Awesome Local SEO Ranking Tip to Grab #1 Spot

johncrenshaw

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Mar 14, 2013
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77
Hey everyone, just wanted to share a ridiculously good strategy we've been using with a lot of success lately to rank locally.

This works best for keywords like "roofers in [city name]" or "landscaping companies in [city name]"...basically any keyword where the biggest intent is to find a list of companies that do XYZ.

If you look at the top-ranked pages for queries like these, they are almost always directory sites like Yellowpages, Lawyers.com, Thumbtack, etc.

Last year we started seeing this happen more and more and I was wondering how these directories are outranking the companies themselves (the landscapers, roofers, lawyers, etc) even when the companies themselves might have otherwise awesome organic performance.

Since then we've been toying around with some ideas and figuring out ways to determine intent behind specific keywords and we're finding matching that intent as closely as possible is perhaps the easiest way to rank a page on a local client's site.

How to do it

For this particular set of queries, it's actually pretty easy - you just have to swipe the directories' strategy...

If you're an attorney, create a page on your site listing all the attorneys in your area, preferably organized in a fashion that makes it easy to skim, mentions the key details someone who lands on the page might want to know - just generally make it super useful.

Then put yourself at the top of that list.

So the first time we pitched this idea to a client they said something along the lines of, "but I don't want to list my competitors on my site, etc, etc."

Yeah yeah, I get that. But consider this:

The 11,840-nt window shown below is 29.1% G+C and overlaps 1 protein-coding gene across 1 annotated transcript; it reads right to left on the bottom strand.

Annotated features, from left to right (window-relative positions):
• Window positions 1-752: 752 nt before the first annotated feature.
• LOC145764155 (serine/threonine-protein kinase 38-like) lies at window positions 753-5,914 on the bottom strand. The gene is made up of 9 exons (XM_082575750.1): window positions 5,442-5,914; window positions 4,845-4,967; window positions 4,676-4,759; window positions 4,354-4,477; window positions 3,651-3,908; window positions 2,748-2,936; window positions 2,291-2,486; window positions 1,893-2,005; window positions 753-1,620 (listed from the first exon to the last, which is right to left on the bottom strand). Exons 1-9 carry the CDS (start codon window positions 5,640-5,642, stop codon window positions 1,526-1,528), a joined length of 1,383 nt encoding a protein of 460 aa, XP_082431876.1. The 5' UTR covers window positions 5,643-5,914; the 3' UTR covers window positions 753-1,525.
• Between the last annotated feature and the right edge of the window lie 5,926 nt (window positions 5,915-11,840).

1. Almost everyone typing "law firms in Louisville" is looking for a list of law firms. They're going to find that list. Either Google is going to give it to them or you can. Personally, I'd rather be in control of that experience.
  2. If you don't do this then you'll probably stay around #2-4, right behind all the high DA directories that are doing this and you'll get fewer eyeballs on your site.

Why this works

3 reasons:

1. Intent is crazy important - I think the SEO industry as a whole woefully underestimates the importance of intent.

Think about it like this: it's Google's goal to get you exactly the information you want as quickly as possible. Matching the intent behind a particular search query as closely as possible means you're putting content on your site that is exactly what users want, which is exactly what Google wants to serve up at the top.

The only pitfalls here are 1) Is the true intent behind a query what you actually think it is? and 2) are the search engines sophisticated enough to determine whether your content matches that intent better than the competition. But that's a little outside the scope of this tip.

2. So intent is important...With this strategy, you're matching the intent behind the search better than your competition. The better you match the intent and the more useful the content, the better your CTR, bounce rates, social shares, etc.

3. If you're a local business in the area, and you're decently well-optimized already, you probably have much more local authority / relevance than those directory pages. HAHAHA YES!

Meta title / description bonus

Another thing we've tested is maximizing CTR in search results for these pages using meta titles and descriptions.

We've noticed that better, more clickable copy in the description seems to directly impact the speed at which these pages rise in the results and how high they go.

This is far from scientific but we've tried writing what I'd consider boring copy that's not well targeted for meta descriptions and then writing copy that is hyper targeted toward what we believe is the demo behind a particular search query and the rankings difference seems to be strongly in favor of better copy, which I can only conclude is a result of increased CTR.

Tracking

I would also encourage you to track the effectiveness of this page because there very well may be some scenarios where this isn't the ideal approach - some ideas for that:
  • Track outbound clicks to competitors - consider swapping out a competitor if their value prop is much stronger than yours